Our lockdown daily walks are unlocking a whole new world on our doorstep. Sheena Hastings celebrates Roundhay Park, Leeds. Pictures by India Stephenson.
In the hurly-burly of our usual lives, it’s so easy to take for granted the ‘normal’, the everyday – the stuff you see but don’t see.
Suddenly, in these days of together-but-isolated, I’ve taken a close look at so much I’ve scanned but not really noticed for years. It was just the wallpaper of my life.
Take our beloved Roundhay Park in Leeds. Lucky enough to live in close walking distance of this 700 acres of suburban paradise, it was our courting ground, the place where our children ran free in the woods, paddled boats, played frisbee, lolled with ice creams.
Since those kids have left, we’ve largely forgotten the park, except for the odd stroll with Sunday afternoon visitors. It seemed too familiar, too close, pedestrian even – certainly not exciting.
Further and longer walks, (sometimes queueing in traffic through Dales villages to get to them) seemed preferable.
But now, when forced to stay close to home, we’ve fallen in love with our beloved park all over again.
In the mist of early morning, or as the sun dies and reflects the magnificent woodland around Waterloo Lake, we breathe clean air, the swell of birdsong pure and unbroken by distant cars.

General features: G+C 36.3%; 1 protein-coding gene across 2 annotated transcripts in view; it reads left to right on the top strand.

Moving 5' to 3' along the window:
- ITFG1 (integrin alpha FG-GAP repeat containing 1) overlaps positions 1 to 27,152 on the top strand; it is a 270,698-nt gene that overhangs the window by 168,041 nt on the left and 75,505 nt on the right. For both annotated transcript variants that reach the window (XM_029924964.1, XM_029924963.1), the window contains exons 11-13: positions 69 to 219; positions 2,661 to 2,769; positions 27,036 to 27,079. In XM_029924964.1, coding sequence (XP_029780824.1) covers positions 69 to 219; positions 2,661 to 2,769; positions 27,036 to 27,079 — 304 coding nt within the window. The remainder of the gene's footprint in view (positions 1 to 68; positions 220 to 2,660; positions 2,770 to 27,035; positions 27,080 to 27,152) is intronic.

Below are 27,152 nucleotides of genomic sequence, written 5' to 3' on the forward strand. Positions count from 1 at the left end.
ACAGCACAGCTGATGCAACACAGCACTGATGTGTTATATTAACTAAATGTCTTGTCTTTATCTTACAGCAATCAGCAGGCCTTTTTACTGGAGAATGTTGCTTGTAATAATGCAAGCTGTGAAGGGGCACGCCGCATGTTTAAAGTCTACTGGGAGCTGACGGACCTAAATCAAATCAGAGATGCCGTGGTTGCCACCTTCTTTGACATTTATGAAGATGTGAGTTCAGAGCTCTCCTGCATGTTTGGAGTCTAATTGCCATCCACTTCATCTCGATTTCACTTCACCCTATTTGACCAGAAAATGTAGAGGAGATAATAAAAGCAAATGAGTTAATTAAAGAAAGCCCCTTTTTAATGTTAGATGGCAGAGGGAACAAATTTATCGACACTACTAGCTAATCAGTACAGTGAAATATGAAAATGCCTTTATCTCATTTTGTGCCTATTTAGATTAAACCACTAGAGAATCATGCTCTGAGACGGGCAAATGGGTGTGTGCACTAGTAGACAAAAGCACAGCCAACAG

Our new favourite tree, a horse chestnut, is documented in daily photos of its spring awakening. We’ve watched, with breath held, the unfolding drama of nesting swans, a mysterious injury and hospitalisation of mum and impending hatching of eggs brooded by dad.
We’ve isolated ourselves from joggers and cyclists by climbing high into the woods, or dawdled off-track, skirting a carpet of bluebells and wild garlic.
Each day the children’s rainbows have proliferated on trees along one woodland path; we make friends with new puppies and dogs, leading their grateful owners down a dappled track.
Hill 60, a great vantage point for pop concerts or cricket matches in the natural bowl that was once destined to be a third lake, was named after a mound close to Ypres, the site of an epic World War One battle.
In those years, local battalions gathered on the park’s Soldiers’ Field and received their marching orders. Many never returned.
So many associations with liberty are part of our park. It is never closed, and now its openness and richness give incredible comfort and solace. The luxury of space and greenery, hills, water and wildlife, remind us that life and freedom to enjoy it are still extraordinary.